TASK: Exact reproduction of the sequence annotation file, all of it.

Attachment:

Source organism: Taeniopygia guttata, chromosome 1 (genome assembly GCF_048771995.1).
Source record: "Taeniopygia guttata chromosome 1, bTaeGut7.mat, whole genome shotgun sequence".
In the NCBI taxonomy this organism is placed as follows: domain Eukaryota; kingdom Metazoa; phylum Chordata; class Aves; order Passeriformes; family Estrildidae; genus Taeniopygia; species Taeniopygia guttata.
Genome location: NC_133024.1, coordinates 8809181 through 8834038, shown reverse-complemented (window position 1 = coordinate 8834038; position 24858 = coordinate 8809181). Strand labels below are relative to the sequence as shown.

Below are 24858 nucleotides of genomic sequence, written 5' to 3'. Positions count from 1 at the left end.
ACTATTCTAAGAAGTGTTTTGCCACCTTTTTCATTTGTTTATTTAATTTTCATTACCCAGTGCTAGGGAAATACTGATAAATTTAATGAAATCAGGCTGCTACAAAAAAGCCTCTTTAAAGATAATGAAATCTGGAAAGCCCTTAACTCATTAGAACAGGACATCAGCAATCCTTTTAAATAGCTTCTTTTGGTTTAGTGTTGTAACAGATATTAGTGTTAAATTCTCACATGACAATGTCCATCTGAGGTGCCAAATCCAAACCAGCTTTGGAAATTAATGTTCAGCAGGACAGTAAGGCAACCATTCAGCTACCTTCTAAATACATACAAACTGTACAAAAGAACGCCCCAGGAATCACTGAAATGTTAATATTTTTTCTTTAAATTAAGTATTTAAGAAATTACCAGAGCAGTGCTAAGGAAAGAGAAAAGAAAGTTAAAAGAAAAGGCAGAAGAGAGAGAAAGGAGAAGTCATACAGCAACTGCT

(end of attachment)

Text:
Source organism: Taeniopygia guttata, chromosome 1 (genome assembly GCF_048771995.1).
Source record: "Taeniopygia guttata chromosome 1, bTaeGut7.mat, whole genome shotgun sequence".
In the NCBI taxonomy this organism is placed as follows: domain Eukaryota; kingdom Metazoa; phylum Chordata; class Aves; order Passeriformes; family Estrildidae; genus Taeniopygia; species Taeniopygia guttata.
Genome location: NC_133024.1, coordinates 8809181 through 8834038, shown reverse-complemented (window position 1 = coordinate 8834038; position 24858 = coordinate 8809181). Strand labels below are relative to the sequence as shown.

Below are 24858 nucleotides of genomic sequence, written 5' to 3'. Positions count from 1 at the left end.
ACTATTCTAAGAAGTGTTTTGCCACCTTTTTCATTTGTTTATTTAATTTTCATTACCCAGTGCTAGGGAAATACTGATAAATTTAATGAAATCAGGCTGCTACAAAAAAGCCTCTTTAAAGATAATGAAATCTGGAAAGCCCTTAACTCATTAGAACAGGACATCAGCAATCCTTTTAAATAGCTTCTTTTGGTTTAGTGTTGTAACAGATATTAGTGTTAAATTCTCACATGACAATGTCCATCTGAGGTGCCAAATCCAAACCAGCTTTGGAAATTAATGTTCAGCAGGACAGTAAGGCAACCATTCAGCTACCTTCTAAATACATACAAACTGTACAAAAGAACGCCCCAGGAATCACTGAAATGTTAATATTTTTTCTTTAAATTAAGTATTTAAGAAATTACCAGAGCAGTGCTAAGGAAAGAGAAAAGAAAGTTAAAAGAAAAGGCAGAAGAGAGAGAAAGGAGAAGTCATACAGCAACTGCT